‘I Was Able to Help Them’

WWII Army Nurse one of VFW’s Oldest Members

Irene Hosking was a registered nurse before World War II, but when her brother survived the Dec. 7, 1941, attack on Pearl Harbor, she joined the Army. 

I Was Able to Help Them
World War II Army nurse Irene Hosking visits with Tara Arteaga, associate director of VFW membership at VFW National Headquarters, during the Michigan’s VFW convention. Hosking is 101 years old, and joined the Army after her brother survived the Dec. 7, 1941, attack on Pearl Harbor. Photo courtesy of Tara Arteaga.
Hosking, a member of VFW Post 4005 in Corunna, Mich., said her most vivid memories from serving overseas relate to the men who lost limbs in battle.

“We did not see the wounds when they first got their wounds,” Hosking said. “But I took care of the fellows that had both legs amputated. Another one that I remember to this day, most of the muscle and the legs were gone. They were just not there anymore. And also a baseball player that lost his pitching arm.”

One patient, Hosking said, had 17 wounds.

"[I can recall] how they were able to endure the pain of getting their dressings done. Those are the things I remember the most,” Hosking said. “And I am very, very happy that I was a registered nurse. I was able to help them.”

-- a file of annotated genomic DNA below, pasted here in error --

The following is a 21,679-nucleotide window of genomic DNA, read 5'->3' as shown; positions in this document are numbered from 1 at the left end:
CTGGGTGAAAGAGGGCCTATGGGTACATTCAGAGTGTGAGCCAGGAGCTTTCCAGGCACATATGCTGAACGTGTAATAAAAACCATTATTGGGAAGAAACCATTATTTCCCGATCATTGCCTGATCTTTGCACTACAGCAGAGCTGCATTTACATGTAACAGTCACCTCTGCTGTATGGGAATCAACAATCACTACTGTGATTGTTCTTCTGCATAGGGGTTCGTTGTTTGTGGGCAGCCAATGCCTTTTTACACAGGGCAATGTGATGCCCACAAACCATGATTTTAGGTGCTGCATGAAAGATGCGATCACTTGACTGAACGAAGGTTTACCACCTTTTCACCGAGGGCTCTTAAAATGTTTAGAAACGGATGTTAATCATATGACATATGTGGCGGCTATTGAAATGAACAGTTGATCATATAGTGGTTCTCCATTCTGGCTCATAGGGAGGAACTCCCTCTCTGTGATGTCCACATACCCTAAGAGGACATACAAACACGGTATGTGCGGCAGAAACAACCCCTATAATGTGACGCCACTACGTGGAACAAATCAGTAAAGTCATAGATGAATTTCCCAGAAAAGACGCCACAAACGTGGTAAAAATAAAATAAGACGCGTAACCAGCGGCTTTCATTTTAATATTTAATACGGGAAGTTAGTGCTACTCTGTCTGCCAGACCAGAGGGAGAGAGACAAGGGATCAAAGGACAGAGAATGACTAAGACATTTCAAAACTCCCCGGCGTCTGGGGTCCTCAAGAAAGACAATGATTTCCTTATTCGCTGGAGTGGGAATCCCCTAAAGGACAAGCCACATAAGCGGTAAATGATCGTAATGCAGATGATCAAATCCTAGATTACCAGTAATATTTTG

After returning stateside, Hosking attempted to join VFW in March 1946, but at the time the organization did not allow women. 

Hosking did not become a member until February 1984. In 1996, she joined the Auxiliary.

“There were two other ladies that because they could not join the VFW, they joined the Auxiliary,” Hosking said, “and when they were able to join the VFW, they joined the VFW.”

Hosking has been with Post 4005 since joining the organization and has held positions as junior vice commander, senior vice commander and adjutant, in addition to her year as Post commander from 1995-96.

“By that time, they accepted me, and I am accepted with open [arms],” said Hosking, who currently is the Post’s chaplain.

While there is not one accomplishment that sticks out to her from her time as Post commander, she said that the Post is on the right track to become “vibrant” again.

“I have been encouraging people to be active in the county councils, the district meetings,” Hosking said. “I have not had good rapport with getting that done, but I think now we will be. We have a commander now that has been attending all of the meetings, along with me.”

In her time with the Post, Hosking said, she meets “a lot of the national figures” who attend state conventions.

“They want a picture with me because I’m a World War II nurse, and I’m still active,” Hosking said.

Throughout her VFW career, Hosking said the organization has opened a lot of doors for her.

“It’s hard to describe,” Hosking said. “It’s just something that I keep active, I keep going and at 101 years, I think it has kept my mind very active and still responsive at this time.”

t

o

p